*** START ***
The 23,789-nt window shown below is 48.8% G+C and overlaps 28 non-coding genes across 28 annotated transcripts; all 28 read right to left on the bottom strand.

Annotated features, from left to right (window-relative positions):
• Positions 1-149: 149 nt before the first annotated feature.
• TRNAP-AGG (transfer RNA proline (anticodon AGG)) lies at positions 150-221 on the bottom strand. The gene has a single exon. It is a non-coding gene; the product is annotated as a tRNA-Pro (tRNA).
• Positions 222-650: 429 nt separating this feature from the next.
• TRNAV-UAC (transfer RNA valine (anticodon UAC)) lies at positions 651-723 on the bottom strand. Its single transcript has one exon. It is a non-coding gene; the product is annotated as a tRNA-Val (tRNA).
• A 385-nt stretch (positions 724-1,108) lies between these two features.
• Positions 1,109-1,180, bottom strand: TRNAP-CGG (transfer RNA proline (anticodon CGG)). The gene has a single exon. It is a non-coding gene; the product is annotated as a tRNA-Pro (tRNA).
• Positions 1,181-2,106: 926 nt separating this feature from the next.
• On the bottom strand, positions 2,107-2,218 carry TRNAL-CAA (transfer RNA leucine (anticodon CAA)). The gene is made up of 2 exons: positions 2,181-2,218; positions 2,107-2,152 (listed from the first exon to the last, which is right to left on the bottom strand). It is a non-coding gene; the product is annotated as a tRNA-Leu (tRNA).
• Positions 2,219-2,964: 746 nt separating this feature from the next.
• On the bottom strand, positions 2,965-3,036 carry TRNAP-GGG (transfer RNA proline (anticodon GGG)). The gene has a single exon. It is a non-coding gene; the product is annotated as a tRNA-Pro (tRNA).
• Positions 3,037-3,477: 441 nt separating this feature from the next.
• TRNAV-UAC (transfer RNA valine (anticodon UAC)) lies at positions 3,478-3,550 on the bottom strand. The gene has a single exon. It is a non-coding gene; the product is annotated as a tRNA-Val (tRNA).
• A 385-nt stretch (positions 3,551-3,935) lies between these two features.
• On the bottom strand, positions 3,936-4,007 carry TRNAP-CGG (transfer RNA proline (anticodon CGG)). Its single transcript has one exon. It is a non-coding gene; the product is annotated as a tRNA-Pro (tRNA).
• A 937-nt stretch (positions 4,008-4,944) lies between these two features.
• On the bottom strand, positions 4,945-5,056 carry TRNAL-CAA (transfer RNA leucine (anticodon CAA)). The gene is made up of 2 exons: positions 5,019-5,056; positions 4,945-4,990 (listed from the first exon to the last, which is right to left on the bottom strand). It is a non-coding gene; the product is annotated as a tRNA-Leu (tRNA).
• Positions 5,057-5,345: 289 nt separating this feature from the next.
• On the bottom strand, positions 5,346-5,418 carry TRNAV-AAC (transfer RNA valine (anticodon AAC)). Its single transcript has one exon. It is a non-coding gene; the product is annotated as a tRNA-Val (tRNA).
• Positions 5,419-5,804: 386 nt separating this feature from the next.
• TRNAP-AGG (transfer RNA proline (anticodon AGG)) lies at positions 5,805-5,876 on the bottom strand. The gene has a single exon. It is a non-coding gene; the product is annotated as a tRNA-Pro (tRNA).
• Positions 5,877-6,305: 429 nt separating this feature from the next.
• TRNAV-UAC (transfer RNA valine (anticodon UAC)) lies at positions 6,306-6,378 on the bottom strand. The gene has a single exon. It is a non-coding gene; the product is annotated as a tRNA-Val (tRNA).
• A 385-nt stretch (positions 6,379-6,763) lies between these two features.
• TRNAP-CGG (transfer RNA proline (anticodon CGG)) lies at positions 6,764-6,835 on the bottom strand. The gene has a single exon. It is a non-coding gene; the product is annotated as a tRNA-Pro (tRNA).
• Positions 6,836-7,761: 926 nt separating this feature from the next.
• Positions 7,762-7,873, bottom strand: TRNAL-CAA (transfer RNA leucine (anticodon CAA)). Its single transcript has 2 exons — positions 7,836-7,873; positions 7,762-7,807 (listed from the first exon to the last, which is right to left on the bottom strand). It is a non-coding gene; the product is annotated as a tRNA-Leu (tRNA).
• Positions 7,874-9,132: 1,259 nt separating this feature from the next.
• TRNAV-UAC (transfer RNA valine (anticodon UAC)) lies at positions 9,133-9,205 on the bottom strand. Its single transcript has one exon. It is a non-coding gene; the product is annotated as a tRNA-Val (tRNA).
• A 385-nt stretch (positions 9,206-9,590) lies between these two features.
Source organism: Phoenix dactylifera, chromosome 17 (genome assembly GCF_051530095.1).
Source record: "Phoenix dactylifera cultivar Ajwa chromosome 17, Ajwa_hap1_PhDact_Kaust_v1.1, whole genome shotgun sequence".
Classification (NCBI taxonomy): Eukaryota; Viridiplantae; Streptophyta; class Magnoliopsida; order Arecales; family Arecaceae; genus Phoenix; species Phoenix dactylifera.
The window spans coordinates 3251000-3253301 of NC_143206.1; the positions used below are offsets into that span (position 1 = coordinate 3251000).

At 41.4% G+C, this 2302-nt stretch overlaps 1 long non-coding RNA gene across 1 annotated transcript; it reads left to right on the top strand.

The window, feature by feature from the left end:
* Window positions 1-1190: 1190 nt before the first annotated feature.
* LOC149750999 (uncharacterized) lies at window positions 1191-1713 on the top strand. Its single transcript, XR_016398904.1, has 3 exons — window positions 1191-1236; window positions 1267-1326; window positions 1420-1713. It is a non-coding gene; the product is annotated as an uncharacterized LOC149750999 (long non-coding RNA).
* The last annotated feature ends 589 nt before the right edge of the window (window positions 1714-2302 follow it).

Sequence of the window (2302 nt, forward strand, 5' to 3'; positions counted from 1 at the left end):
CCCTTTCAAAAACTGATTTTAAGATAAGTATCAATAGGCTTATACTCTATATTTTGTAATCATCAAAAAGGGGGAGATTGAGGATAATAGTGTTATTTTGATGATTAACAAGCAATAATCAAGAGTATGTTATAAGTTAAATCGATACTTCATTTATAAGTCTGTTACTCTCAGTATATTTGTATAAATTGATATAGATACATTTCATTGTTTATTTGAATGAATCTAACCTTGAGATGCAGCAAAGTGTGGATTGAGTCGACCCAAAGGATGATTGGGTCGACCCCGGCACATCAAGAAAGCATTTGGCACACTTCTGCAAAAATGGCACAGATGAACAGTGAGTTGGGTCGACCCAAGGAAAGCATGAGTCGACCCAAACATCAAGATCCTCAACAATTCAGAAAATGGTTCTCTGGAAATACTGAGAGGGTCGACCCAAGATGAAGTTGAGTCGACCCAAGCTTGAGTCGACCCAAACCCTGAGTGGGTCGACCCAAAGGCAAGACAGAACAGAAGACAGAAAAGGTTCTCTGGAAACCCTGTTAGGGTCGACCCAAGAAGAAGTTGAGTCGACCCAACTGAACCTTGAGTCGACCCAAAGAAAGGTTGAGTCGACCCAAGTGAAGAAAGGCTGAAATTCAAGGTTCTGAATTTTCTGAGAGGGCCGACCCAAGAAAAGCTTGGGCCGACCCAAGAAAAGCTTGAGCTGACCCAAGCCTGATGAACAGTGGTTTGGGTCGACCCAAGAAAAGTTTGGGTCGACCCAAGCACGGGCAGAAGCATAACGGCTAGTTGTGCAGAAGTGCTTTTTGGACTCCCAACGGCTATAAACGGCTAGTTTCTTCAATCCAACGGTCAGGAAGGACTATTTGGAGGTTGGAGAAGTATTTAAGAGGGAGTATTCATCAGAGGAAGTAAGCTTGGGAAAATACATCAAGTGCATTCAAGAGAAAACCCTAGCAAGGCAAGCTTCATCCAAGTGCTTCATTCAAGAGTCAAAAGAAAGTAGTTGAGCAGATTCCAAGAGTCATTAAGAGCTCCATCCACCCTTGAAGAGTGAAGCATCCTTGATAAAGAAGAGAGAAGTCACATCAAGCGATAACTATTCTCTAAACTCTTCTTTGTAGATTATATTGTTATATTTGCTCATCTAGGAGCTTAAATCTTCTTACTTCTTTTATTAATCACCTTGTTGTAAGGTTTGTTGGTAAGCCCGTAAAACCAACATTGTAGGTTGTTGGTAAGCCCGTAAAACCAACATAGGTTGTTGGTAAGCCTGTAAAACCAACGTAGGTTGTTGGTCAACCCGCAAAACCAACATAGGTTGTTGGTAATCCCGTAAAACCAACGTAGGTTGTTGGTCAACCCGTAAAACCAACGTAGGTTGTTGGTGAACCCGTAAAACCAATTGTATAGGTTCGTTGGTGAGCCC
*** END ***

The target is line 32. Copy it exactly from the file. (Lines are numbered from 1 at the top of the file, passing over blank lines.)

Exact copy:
Source organism: Phoenix dactylifera, chromosome 17 (genome assembly GCF_051530095.1).